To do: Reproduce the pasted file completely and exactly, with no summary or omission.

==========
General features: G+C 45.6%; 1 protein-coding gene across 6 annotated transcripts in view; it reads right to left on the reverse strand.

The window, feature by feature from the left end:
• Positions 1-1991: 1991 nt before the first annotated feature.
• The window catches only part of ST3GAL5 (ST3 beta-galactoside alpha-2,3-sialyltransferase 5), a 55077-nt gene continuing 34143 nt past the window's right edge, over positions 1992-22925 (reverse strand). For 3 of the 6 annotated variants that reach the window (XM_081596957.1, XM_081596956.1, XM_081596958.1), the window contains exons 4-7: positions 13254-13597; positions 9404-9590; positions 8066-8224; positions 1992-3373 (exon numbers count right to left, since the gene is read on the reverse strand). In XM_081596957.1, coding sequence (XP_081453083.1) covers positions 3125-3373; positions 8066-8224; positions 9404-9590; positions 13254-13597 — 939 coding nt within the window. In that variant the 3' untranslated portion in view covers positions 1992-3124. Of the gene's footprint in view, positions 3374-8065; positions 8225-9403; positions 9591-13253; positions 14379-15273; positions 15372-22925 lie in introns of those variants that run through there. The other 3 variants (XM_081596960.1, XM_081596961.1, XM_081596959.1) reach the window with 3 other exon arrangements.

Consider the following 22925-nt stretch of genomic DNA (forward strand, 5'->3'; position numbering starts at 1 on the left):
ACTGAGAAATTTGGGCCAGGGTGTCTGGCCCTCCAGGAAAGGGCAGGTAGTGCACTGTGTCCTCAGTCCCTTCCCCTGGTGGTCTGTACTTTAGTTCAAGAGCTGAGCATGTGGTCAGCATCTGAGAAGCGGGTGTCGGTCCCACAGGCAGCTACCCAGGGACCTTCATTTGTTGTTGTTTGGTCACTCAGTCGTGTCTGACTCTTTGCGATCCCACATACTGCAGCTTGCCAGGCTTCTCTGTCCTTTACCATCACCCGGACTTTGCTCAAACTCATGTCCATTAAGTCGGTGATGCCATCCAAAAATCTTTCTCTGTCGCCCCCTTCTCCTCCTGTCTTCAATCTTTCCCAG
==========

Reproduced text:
General features: G+C 45.6%; 1 protein-coding gene across 6 annotated transcripts in view; it reads right to left on the reverse strand.

The window, feature by feature from the left end:
• Positions 1-1991: 1991 nt before the first annotated feature.
• The window catches only part of ST3GAL5 (ST3 beta-galactoside alpha-2,3-sialyltransferase 5), a 55077-nt gene continuing 34143 nt past the window's right edge, over positions 1992-22925 (reverse strand). For 3 of the 6 annotated variants that reach the window (XM_081596957.1, XM_081596956.1, XM_081596958.1), the window contains exons 4-7: positions 13254-13597; positions 9404-9590; positions 8066-8224; positions 1992-3373 (exon numbers count right to left, since the gene is read on the reverse strand). In XM_081596957.1, coding sequence (XP_081453083.1) covers positions 3125-3373; positions 8066-8224; positions 9404-9590; positions 13254-13597 — 939 coding nt within the window. In that variant the 3' untranslated portion in view covers positions 1992-3124. Of the gene's footprint in view, positions 3374-8065; positions 8225-9403; positions 9591-13253; positions 14379-15273; positions 15372-22925 lie in introns of those variants that run through there. The other 3 variants (XM_081596960.1, XM_081596961.1, XM_081596959.1) reach the window with 3 other exon arrangements.

Consider the following 22925-nt stretch of genomic DNA (forward strand, 5'->3'; position numbering starts at 1 on the left):
ACTGAGAAATTTGGGCCAGGGTGTCTGGCCCTCCAGGAAAGGGCAGGTAGTGCACTGTGTCCTCAGTCCCTTCCCCTGGTGGTCTGTACTTTAGTTCAAGAGCTGAGCATGTGGTCAGCATCTGAGAAGCGGGTGTCGGTCCCACAGGCAGCTACCCAGGGACCTTCATTTGTTGTTGTTTGGTCACTCAGTCGTGTCTGACTCTTTGCGATCCCACATACTGCAGCTTGCCAGGCTTCTCTGTCCTTTACCATCACCCGGACTTTGCTCAAACTCATGTCCATTAAGTCGGTGATGCCATCCAAAAATCTTTCTCTGTCGCCCCCTTCTCCTCCTGTCTTCAATCTTTCCCAG